The Last One by Fatima Daas
Drawn from the author’s experiences growing up in a Paris banlieue, here is a powerful, lyrical debut that explores the diverse, often conflicting facets of her identity—French, Algerian, Muslim, lesbian.
The youngest daughter of Algerian immigrants, Fatima Daas is raised in a home where love and sexuality are considered taboo, and signs of affection avoided. Living in the majority-Muslim suburb of Clichy-sous-Bois, she often spends more than three hours a day on public transportation to and from the city, where she feels like a tourist observing Parisian manners. She goes from unstable student to maladjusted adult. Her four years attending therapy sessions mark her longest relationship. But as she gains distance from her family and comes into her own, she grapples more directly with her attraction to women and how it fits with her religion, which she continues to practice. When Nina comes into her life, she doesn’t know exactly what she needs but feels that something crucial has been missing.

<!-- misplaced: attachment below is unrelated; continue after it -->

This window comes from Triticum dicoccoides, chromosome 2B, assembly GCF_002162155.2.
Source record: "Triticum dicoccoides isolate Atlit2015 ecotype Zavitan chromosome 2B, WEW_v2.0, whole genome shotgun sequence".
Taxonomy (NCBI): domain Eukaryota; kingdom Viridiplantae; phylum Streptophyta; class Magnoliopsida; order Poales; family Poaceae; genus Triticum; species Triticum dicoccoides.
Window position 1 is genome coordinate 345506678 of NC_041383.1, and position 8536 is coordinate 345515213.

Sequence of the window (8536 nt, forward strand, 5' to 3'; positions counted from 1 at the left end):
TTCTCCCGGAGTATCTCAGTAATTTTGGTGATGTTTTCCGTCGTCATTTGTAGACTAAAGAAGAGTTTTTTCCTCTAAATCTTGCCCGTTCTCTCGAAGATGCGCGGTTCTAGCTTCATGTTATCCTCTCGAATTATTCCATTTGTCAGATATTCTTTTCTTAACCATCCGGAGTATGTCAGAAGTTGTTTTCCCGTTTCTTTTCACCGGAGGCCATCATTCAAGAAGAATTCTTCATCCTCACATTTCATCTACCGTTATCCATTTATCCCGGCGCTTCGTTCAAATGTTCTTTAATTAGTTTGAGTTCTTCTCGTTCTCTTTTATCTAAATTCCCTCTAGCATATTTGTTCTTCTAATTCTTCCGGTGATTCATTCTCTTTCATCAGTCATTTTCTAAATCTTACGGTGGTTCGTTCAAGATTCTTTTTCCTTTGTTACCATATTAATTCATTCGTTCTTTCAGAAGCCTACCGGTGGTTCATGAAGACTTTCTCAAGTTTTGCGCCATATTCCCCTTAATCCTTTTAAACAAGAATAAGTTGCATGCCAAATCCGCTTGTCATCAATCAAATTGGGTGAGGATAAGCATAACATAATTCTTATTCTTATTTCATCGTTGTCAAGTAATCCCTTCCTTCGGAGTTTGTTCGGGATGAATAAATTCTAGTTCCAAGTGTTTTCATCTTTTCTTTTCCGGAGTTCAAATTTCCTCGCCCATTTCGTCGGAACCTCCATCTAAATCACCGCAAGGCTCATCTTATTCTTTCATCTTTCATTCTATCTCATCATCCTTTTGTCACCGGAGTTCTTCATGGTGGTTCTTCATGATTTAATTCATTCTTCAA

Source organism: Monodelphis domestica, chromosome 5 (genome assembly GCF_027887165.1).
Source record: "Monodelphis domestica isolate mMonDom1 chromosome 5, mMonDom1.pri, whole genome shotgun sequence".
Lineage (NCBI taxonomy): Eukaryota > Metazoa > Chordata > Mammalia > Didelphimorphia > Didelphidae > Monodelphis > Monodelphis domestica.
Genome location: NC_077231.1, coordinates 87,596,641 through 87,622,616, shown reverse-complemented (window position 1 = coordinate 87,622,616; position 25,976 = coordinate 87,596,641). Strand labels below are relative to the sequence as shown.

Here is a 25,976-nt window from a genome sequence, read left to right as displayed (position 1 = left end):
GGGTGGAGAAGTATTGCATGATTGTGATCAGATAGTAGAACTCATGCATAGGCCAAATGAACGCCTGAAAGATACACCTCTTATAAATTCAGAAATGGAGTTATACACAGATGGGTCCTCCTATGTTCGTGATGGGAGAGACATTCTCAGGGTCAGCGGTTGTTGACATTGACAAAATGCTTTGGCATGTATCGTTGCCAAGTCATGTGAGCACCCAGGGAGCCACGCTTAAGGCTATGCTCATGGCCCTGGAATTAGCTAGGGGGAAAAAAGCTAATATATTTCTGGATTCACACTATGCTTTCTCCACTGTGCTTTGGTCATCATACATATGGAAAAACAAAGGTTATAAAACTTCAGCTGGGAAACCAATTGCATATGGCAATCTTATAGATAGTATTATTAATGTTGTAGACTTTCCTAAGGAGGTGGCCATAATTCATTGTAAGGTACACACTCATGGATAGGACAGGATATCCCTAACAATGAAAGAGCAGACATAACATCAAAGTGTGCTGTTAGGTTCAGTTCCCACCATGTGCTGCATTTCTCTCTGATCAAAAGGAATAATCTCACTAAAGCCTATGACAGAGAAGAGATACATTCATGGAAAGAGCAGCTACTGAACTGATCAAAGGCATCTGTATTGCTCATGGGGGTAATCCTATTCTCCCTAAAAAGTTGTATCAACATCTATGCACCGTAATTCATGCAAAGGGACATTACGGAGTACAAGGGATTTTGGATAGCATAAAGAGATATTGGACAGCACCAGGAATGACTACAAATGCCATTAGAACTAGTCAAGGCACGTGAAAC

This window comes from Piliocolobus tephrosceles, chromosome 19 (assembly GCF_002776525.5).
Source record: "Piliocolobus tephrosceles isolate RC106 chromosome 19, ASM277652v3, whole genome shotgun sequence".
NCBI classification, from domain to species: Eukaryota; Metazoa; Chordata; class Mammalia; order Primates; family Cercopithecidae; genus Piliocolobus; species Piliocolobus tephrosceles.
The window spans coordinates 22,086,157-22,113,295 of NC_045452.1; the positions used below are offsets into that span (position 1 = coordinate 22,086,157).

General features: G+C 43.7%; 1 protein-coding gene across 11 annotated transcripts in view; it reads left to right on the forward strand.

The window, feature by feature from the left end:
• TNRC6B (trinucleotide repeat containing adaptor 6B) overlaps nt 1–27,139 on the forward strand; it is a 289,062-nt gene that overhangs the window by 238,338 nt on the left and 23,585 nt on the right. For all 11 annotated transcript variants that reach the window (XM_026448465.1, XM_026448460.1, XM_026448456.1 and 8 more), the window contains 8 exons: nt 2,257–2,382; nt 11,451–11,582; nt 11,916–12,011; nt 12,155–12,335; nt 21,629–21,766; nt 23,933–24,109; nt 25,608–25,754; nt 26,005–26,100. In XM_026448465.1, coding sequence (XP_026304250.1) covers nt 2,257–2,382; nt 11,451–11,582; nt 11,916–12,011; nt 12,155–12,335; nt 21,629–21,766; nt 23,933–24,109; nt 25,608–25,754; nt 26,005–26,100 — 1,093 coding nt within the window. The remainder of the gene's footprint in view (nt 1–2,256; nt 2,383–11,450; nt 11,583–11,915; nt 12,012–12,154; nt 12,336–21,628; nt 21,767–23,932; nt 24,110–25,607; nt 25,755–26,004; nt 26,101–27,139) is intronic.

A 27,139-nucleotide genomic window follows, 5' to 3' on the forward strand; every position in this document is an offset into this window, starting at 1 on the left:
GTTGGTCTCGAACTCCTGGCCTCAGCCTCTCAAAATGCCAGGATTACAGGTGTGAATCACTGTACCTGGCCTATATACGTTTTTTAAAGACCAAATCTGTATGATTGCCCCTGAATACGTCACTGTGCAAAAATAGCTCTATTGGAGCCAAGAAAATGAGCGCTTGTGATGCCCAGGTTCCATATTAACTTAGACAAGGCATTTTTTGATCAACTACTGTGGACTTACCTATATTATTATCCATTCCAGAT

This extraordinary first novel, anchored and buoyed by the refrain “My name is Fatima,” is a vital portrait of a young woman finding herself in a modern world full of contradictions. Daas’s journey to living her sexuality in spite of expectations about who she should be offers a powerful perspective on the queer experience.
Reasons to read it: For a translated novel that gives an intersectional look at a woman coming into her own, reckoning each identity of hers with the other. The author used a pseudonym in writing this autofiction, partially to keep her family uninvolved, but also to show how her experiences are shared by so many other queer Muslims living in Europe. This offers a unique look into the lives of a group of people that are not considered nearly often enough.